Originally Posted by imyourmaster
David, talking about regulated vs unregulated amps...The same tech at JL that advised me against a series/parallel configuration on a jl 750/1 (because he said it creates an unbalanced distribution of power between the speakers in series) also told me that an unregulated amp would be a better choice for driving 4 tower speakers. I swear I'm not making this up. I love my current JL setup and have nothing but praise for the product. Hi reasoning was that a regulated amp would draw a battery down quicker whereas an unregulated amp would simply put out less and less power as the battery draws down. What is your thoughts on this?
The efficiency of an unregulated and regulated amplifier of the same Class D topology are exactly the same. The regulated amplifier will deliver more power to the speakers with a lower supply voltage while the unregulated amplifier will deliver less and less power as the voltage continues to sag. Anything that delivers more output power with the same efficiency pulls more supply current. Period. Here's how silly this issue is......if you want to pull the identical current and generate the same power as the unregulated amplifier as the voltage falls off then TURN DOWN THE VOLUME JUST A PINCH.
I could understand his point when applied to a boat back in the day of the inefficent Class AB Slash amplifiers that were strictly regulated. But with the overriding Class D efficiency of 60% higher, the arguement has no real merit today.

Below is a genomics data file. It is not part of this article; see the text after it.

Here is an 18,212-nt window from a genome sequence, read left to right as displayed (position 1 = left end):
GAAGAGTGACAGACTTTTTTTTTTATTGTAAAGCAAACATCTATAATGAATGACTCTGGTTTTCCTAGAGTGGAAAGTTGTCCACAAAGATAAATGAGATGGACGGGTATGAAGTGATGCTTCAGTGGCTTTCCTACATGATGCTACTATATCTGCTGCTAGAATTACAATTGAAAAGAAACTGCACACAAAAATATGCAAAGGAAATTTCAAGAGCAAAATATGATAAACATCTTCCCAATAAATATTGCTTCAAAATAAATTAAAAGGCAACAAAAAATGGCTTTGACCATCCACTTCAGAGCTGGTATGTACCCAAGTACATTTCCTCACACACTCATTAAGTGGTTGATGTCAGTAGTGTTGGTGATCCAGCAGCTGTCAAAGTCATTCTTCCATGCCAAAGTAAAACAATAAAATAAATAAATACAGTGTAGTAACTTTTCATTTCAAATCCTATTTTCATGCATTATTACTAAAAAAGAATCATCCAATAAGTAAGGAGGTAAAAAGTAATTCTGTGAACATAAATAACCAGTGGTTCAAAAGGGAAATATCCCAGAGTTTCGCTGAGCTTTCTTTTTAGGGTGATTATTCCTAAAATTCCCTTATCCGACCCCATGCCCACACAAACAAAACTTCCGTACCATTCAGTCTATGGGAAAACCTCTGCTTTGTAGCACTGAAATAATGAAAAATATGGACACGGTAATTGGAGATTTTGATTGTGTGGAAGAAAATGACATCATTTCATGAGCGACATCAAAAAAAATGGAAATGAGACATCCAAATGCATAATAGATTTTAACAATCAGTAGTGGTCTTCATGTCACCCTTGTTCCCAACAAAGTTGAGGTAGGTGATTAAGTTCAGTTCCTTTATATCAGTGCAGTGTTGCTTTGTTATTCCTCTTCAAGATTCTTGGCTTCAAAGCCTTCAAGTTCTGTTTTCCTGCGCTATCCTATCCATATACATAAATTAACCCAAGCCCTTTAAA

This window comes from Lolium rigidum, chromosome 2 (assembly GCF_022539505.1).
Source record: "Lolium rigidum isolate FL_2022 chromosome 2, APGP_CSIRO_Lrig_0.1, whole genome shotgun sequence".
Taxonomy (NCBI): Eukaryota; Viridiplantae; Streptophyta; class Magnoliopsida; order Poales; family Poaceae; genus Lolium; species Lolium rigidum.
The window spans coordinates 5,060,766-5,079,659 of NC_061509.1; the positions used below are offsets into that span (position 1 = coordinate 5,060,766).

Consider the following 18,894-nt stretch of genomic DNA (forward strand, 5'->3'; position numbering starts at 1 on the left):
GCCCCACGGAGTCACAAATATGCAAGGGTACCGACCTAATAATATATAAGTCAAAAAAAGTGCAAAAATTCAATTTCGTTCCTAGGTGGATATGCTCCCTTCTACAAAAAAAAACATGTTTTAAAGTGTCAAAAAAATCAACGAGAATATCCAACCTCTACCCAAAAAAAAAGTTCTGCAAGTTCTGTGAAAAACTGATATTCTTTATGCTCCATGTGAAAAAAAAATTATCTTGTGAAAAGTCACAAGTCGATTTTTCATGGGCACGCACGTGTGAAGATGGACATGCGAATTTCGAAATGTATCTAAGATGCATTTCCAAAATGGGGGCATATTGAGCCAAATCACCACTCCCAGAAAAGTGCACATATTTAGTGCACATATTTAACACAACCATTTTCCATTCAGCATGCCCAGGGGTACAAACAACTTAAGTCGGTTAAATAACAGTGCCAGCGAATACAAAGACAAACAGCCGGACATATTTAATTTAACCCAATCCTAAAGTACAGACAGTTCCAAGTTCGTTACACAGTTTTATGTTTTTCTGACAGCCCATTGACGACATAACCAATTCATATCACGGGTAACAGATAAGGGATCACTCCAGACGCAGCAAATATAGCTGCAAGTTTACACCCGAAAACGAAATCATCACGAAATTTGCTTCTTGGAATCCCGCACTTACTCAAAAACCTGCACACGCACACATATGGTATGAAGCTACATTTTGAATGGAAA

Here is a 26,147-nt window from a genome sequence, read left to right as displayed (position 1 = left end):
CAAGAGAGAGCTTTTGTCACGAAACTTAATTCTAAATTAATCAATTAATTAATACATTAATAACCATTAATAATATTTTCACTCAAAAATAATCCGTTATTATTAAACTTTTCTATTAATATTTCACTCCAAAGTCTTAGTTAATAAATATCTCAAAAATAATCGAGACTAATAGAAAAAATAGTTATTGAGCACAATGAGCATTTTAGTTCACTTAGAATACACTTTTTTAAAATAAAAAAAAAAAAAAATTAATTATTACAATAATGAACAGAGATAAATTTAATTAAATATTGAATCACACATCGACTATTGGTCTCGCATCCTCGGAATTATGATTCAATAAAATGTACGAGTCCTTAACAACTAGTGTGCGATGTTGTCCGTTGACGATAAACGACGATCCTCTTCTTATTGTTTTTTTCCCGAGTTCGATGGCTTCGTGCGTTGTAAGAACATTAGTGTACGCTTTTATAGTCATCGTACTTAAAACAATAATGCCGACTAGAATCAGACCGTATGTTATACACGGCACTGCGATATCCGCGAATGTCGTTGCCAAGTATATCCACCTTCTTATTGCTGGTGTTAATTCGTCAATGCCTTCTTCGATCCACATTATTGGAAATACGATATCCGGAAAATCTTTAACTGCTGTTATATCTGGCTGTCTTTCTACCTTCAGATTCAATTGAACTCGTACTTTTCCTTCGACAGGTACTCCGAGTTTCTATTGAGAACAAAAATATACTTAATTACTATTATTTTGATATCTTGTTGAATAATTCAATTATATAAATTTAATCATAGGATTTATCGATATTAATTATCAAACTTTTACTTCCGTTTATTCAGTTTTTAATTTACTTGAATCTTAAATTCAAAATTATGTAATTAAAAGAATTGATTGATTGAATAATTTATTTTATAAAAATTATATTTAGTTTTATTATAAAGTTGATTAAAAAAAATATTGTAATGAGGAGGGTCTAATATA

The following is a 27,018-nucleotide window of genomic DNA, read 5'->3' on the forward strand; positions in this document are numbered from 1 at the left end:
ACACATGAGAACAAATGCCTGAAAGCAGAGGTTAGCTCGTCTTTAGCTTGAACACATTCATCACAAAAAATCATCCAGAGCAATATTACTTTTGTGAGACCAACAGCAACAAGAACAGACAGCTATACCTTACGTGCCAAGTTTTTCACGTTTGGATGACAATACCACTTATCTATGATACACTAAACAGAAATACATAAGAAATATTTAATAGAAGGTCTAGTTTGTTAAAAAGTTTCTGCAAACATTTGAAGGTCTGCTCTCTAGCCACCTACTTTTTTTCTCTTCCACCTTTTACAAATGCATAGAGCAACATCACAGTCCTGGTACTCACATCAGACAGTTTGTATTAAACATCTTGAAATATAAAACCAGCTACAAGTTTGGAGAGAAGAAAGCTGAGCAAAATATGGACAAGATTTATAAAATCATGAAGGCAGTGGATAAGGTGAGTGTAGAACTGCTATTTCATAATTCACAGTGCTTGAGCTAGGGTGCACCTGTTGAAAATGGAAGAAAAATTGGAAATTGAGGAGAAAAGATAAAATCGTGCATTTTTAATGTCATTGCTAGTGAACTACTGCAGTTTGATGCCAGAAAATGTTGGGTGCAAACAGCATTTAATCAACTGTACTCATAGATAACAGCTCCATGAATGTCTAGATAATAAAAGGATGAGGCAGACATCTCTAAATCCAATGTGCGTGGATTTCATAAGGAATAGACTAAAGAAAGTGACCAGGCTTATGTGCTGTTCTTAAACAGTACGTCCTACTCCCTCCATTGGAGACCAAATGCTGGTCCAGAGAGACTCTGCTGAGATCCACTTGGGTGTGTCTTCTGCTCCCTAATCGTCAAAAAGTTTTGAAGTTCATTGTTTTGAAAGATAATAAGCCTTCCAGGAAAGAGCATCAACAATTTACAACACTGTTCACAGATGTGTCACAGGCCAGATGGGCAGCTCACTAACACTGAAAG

The reason you want strictly regulated is beyond power alone. Yes, a strictly regulated amplifier is built with a power supply that is about 30% more robust. But the real benny is sound quality and headroom. When you sit at rest for a long duration and the voltage is at 12.0 versus 13.5 while running, many have experienced the sound going 'thin' and losing its 'punch'. Not so with a strictly regulated amplifier. Also, how is a fine amplifier supposed to maintain optimum performance with the solid state components operated off a supply that is deviating by +/- 10%. That's not exactly within tolerance.
If you are running the system at voltages below 11.8 V you are abusing your deep cycle batteries. Consumer deep cycle batteries don't like cycles below 50% capacity.
Don't take a fine distinction out of context. It's just one element in the big marine audio picture.